The old money is broken, Newberry tells us. As Gold was in the Great Depression.

WE MUST CHANGE THE FUNDAMENTAL NATURE OF THE ECONOMY, FROM SCARCITY TO ABUNDANCE. (I do not mean this in some woo-woo California airy-fairy way.)

FDR took people's Gold away, shifting the economy from Gold to oil/dollar/scarcity-assets.

"If you build it, they will come" and your book value will increase.

That was appropriate then.

We'd reached the limit of how much Gold could be dug from the ground in order to keep the world moving forward, and here was all this OIL, much of it in great big reserves under the United States.

Now, we've reached the limits of all this OIL, as well as real estate (more or less), so we need to shift the fundamental nature of money once again.

The new economy -- since the old one was SCARCE OIL/ELECTRICITY -- will likely be based on ABUNDANT GREEN ENERGY, although it could be based on other stuff (but it won't. Pay attention. School's in session.)

ABUNDANT X, where X is something which can be monetized throughout the world, but still (because the U.S. will be setting the standard, as we control the dollar and the rest of the world owns gad-Zillons of dollars) gives the U.S. an edge. Thus X will be technological in nature, in a field where X is something the
  • U.S. truly needs, and the
  • entire world is going to need.
By creating the fundamental market and tech on X, we will lead the world for another century as we do in
  • software
  • music, movies, and
  • high-speed pizza delivery.
(Yeah, I stole the line. Want to make something of it?)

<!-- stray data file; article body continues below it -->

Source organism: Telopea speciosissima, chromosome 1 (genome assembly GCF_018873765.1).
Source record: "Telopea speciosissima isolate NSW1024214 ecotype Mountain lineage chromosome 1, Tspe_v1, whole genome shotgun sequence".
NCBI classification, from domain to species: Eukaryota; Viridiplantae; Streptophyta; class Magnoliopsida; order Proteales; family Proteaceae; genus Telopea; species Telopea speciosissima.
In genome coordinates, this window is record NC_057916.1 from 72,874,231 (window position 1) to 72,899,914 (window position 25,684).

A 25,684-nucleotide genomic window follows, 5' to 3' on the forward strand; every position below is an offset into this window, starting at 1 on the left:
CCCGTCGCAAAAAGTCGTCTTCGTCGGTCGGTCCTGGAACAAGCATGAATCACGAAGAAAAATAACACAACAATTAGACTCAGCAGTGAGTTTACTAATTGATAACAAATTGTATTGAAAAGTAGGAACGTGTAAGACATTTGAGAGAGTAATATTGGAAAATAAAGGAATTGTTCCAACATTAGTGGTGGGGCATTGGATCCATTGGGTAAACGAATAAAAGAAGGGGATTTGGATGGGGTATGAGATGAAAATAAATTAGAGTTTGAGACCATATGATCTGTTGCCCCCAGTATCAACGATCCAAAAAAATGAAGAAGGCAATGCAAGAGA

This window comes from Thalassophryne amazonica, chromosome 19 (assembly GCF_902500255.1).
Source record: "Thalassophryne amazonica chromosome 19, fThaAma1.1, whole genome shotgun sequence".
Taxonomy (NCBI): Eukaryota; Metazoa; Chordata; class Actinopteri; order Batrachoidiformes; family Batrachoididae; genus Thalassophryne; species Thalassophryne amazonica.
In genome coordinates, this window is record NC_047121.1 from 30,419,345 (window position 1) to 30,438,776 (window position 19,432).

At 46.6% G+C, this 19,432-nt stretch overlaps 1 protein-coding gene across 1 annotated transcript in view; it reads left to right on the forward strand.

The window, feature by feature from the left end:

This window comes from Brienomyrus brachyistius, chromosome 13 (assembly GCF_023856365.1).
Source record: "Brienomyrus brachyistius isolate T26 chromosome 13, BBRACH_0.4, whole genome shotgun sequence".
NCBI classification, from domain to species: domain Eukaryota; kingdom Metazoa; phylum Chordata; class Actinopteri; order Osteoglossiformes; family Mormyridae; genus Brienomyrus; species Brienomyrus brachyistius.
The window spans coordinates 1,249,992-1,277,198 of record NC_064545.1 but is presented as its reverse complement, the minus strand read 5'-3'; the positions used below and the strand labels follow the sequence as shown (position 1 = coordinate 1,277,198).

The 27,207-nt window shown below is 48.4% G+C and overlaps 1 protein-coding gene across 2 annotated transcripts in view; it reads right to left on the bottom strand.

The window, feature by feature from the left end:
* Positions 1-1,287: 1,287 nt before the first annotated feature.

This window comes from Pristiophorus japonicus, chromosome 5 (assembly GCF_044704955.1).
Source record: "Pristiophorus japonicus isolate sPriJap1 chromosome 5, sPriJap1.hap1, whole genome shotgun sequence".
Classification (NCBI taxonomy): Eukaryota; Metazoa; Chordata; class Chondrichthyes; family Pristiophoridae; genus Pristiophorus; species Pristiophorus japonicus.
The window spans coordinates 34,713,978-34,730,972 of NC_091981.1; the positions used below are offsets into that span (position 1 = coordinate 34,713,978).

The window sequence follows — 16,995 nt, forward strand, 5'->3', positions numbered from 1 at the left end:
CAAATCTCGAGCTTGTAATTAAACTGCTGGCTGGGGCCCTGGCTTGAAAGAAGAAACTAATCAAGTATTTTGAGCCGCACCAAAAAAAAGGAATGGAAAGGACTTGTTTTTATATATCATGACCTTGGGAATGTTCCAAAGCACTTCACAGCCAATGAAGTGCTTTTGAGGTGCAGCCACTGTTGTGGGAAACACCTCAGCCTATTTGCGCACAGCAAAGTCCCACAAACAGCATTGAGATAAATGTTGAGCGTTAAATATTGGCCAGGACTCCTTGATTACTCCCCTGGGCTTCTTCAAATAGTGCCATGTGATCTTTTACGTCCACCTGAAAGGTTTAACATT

Also X must have inherent war-making potential, i.e.: the energies must be HUGE.

The point is, it has been roughly 80 years since the Great Depression started, and almost that long since the world switched from Gold to Oil, as Stirling explains.
Open Left

What is to be done? The answer is not found in the equations of macro-economics. Economics can optimize for the problems we set it, but it cannot decide them. What is necessary is to recapitalize the financial system. This means not an infusion of money, but expanding the basis of what money is. It is simplest to argue by analogy.

In the late 19th century the global financial system came to be based on gold. Gold worked because it was easy enough to transport between distant places, and the amount of gold was organically related to the basic activities that drove the economy. It was not money itself, but it was a good proxy for the things that people did that created capital concentrations. However, with the internal combustion engine, this proxy nature was broken. Capital could produce more than gold could value, and the scramble for resources, which gold encouraged, was at it's limits.